The addition of the Writers’ Workshop was just one of several expansions meant to provide emotional and practical resources that supported soup kitchen guests on their path to stability. Mother Liz, galvanizing soup kitchen volunteers and donors, started a social services department to create outlets for expression and open new possibilities for guests to sustain themselves.
A Tragic Turn of the Century at Holy Apostles
By the turn of the century, the soup kitchen had become a reliable source of comfort for New York’s most vulnerable citizens. No time may have been more significant to have its doors open than on the morning of September 11th, 2001.
“I was there on 9/11,” recalls Janet Gracey. “The volunteers, most of them were already there. And a lot of the volunteers had people who worked in that area, and there was pretty much hysteria. The soup kitchen guests were upset, people were crying and going out in the street to watch it burn… later on in the day… folks started walking by covered with ashes… we served all that time.”
The lines continued to form after the terrorist attacks, through wartime and spiking veteran homelessness, an economic boom, and in 2008, a housing crash that caused this country’s Great Recession.
A Changing World, An Evolving Holy Apostles
In 2009, the Reverend Glenn Chalmers was called to lead Holy Apostles through the troubling times of the Great Recession. He worked with Michael Ottley, the Director of Operations, who brought a commitment to food sustainability and fresh ingredients to the soup kitchen’s menu.
Under their leadership, the soup kitchen was able to stay open in 2012 during Hurricane Sandy, serving meals by candlelight while the city was without power. They also launched a computer lab with teachers Ryan Platt and Larry Williams, helping guests learn critical skills, access jobs, and cross the digital divide.
While Michael worked on creating high quality foods, Volunteer Manager Brooke Wiese created a sustaining, daily musical force, turning the soup kitchen into an atmosphere of elegance and dignity that was featured in Michael Wilson’s New York Times piece, “At a Manhattan Soup Kitchen, Food on the Table and Chops on the Piano.”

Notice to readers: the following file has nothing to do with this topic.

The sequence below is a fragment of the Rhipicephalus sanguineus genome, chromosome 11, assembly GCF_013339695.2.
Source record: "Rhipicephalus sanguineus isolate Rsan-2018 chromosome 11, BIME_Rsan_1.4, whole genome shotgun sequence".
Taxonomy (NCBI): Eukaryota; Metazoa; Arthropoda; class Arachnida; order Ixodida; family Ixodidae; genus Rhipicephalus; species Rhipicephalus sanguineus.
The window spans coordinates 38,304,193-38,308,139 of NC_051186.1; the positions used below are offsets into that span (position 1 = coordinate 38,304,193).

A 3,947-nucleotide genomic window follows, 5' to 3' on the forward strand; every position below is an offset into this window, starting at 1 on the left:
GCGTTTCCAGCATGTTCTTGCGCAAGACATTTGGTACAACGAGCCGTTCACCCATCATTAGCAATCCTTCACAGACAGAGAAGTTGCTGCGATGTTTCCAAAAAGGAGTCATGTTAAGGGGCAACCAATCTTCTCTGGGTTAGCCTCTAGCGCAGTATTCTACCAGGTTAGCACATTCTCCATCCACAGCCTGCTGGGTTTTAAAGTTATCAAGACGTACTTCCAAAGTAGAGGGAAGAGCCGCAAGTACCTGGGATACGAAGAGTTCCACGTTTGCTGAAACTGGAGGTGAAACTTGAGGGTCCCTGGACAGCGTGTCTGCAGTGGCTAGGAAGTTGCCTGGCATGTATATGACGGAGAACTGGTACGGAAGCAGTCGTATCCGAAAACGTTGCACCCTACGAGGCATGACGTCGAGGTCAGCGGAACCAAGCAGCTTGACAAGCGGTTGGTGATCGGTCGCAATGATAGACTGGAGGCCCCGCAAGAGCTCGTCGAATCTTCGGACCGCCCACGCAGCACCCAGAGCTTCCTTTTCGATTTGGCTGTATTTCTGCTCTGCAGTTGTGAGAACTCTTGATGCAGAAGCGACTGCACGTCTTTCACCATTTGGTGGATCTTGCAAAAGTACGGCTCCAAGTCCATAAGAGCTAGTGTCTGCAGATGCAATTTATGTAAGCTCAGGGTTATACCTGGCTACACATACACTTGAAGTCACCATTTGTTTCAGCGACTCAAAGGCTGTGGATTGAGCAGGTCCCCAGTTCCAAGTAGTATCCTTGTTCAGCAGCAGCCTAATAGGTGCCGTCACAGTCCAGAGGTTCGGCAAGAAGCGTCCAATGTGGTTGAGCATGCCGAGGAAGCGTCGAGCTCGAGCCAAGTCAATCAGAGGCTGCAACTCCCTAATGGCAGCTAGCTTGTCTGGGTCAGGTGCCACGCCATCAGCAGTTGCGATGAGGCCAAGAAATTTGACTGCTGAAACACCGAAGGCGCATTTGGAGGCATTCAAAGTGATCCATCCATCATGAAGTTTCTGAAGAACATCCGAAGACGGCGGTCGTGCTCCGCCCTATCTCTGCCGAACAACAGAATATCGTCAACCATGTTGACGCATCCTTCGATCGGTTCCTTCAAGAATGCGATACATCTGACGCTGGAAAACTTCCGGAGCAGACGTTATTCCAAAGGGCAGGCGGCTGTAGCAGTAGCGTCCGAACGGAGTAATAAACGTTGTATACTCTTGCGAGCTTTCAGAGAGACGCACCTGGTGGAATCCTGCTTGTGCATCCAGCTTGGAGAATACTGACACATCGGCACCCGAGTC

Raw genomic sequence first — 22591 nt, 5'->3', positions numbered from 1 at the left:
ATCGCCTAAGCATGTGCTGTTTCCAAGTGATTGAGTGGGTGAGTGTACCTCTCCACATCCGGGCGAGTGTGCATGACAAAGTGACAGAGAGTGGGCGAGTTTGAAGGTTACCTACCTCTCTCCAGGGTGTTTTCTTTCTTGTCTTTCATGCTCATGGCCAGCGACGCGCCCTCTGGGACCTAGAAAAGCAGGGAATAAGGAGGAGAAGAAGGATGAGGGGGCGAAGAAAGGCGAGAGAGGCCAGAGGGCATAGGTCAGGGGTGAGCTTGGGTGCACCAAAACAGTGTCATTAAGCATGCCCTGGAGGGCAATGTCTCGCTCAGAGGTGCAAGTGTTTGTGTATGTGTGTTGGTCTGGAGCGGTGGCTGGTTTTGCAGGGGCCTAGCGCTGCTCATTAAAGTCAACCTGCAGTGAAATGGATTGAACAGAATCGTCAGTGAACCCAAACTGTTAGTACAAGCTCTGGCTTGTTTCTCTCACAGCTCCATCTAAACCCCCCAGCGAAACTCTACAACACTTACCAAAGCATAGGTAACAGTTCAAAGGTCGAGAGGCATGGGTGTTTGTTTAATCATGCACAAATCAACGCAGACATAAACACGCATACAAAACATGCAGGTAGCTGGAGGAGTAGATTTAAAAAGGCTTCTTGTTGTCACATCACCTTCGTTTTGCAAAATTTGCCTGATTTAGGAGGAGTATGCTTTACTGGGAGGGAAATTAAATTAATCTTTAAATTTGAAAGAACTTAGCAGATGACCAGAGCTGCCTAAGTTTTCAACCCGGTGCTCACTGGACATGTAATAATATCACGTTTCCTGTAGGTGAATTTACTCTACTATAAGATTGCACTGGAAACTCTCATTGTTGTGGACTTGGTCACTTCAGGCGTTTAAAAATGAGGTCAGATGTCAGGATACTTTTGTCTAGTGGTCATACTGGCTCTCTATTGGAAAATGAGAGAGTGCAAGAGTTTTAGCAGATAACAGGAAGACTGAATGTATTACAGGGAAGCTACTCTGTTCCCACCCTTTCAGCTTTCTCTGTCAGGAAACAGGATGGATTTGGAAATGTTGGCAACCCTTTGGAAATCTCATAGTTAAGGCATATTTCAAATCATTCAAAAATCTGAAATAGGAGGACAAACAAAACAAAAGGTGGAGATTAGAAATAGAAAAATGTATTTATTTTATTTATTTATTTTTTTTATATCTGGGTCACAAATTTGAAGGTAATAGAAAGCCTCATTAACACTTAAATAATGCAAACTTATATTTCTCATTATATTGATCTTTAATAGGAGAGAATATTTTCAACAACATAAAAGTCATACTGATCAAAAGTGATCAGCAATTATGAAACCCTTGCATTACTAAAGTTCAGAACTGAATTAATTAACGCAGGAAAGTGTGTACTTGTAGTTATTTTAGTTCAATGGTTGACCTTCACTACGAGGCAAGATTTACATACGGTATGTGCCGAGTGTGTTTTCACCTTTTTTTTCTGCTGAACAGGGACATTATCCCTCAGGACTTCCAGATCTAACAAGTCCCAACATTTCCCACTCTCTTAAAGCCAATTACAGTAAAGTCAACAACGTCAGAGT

Volunteers are the heart of our whole operation.
In 40 years, people from all over the world have volunteered over 580,000 times at Holy Apostles Soup Kitchen. Join us today in our Tradition of Service.
Our Recent Past and Present
In 2016, the Right Reverend Andrew St. John joined Holy Apostles as Interim Executive Director, guiding the soup kitchen and congregation through its search for its new Rector and Executive Director.
In 2018, they welcomed the Rev. Dr. Anna S. Pearson, who shepherded the soup kitchen and parish through the global COVID-19 pandemic, its subsequent economic fallout, and a hunger crisis unlike any the city has experienced in the soup kitchen’s history.
With the help of dedicated volunteers and donors, Holy Apostles transitioned its daily meal service to an outdoor “grab-and-go” hot meal distribution, launched a large-scale food pantry, and began hand-delivering breakfast sandwiches and bagged lunches to New Yorkers living on the streets.
Just like the fire of 1990 permanently changed the form of our programs, the COVID-19 pandemic has done the same. In addition to the thousands of New Yorkers who rely on our daily meal service for a consistent meal, thousands of families now visit our food pantry each week so they can make ends meet at home.
We remain committed to our tradition of radical hospitality, where all are welcome to gather for food, fellowship, and more, and we need you with us as we create this future together. Please join us today.
Join our Fast-a-Thon Fundraiser
Another great way to volunteer with Holy Apostles is through our annual Thanksgiving Fast-a-Thon. On November 17th, our volunteer fundraisers will eat just one meal in solidarity with our guests who often eat their only meal of the day at the Soup Kitchen. Leading up to the 17th, volunteers will reach out to their community to ask them to donate and support their fast. Join us! If you’d prefer to make a one-time donation to the soup kitchen, click here.